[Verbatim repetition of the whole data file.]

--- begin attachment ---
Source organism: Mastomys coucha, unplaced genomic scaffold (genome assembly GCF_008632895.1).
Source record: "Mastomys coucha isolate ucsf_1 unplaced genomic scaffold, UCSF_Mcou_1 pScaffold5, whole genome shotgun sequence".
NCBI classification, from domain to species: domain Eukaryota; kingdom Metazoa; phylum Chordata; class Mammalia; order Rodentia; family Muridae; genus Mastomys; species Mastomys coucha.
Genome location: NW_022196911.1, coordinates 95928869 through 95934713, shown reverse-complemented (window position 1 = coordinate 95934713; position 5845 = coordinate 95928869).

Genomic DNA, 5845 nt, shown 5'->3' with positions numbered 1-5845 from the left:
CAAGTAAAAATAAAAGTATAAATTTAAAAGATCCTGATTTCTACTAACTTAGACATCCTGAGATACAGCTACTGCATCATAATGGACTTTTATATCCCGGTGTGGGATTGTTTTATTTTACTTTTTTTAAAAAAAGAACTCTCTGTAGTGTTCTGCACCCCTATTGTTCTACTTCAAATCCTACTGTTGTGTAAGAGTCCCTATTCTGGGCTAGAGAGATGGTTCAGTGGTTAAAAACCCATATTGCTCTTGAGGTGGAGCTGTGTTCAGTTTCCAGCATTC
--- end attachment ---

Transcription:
Source organism: Mastomys coucha, unplaced genomic scaffold (genome assembly GCF_008632895.1).
Source record: "Mastomys coucha isolate ucsf_1 unplaced genomic scaffold, UCSF_Mcou_1 pScaffold5, whole genome shotgun sequence".
NCBI classification, from domain to species: domain Eukaryota; kingdom Metazoa; phylum Chordata; class Mammalia; order Rodentia; family Muridae; genus Mastomys; species Mastomys coucha.
Genome location: NW_022196911.1, coordinates 95928869 through 95934713, shown reverse-complemented (window position 1 = coordinate 95934713; position 5845 = coordinate 95928869).

Genomic DNA, 5845 nt, shown 5'->3' with positions numbered 1-5845 from the left:
CAAGTAAAAATAAAAGTATAAATTTAAAAGATCCTGATTTCTACTAACTTAGACATCCTGAGATACAGCTACTGCATCATAATGGACTTTTATATCCCGGTGTGGGATTGTTTTATTTTACTTTTTTTAAAAAAAGAACTCTCTGTAGTGTTCTGCACCCCTATTGTTCTACTTCAAATCCTACTGTTGTGTAAGAGTCCCTATTCTGGGCTAGAGAGATGGTTCAGTGGTTAAAAACCCATATTGCTCTTGAGGTGGAGCTGTGTTCAGTTTCCAGCATTC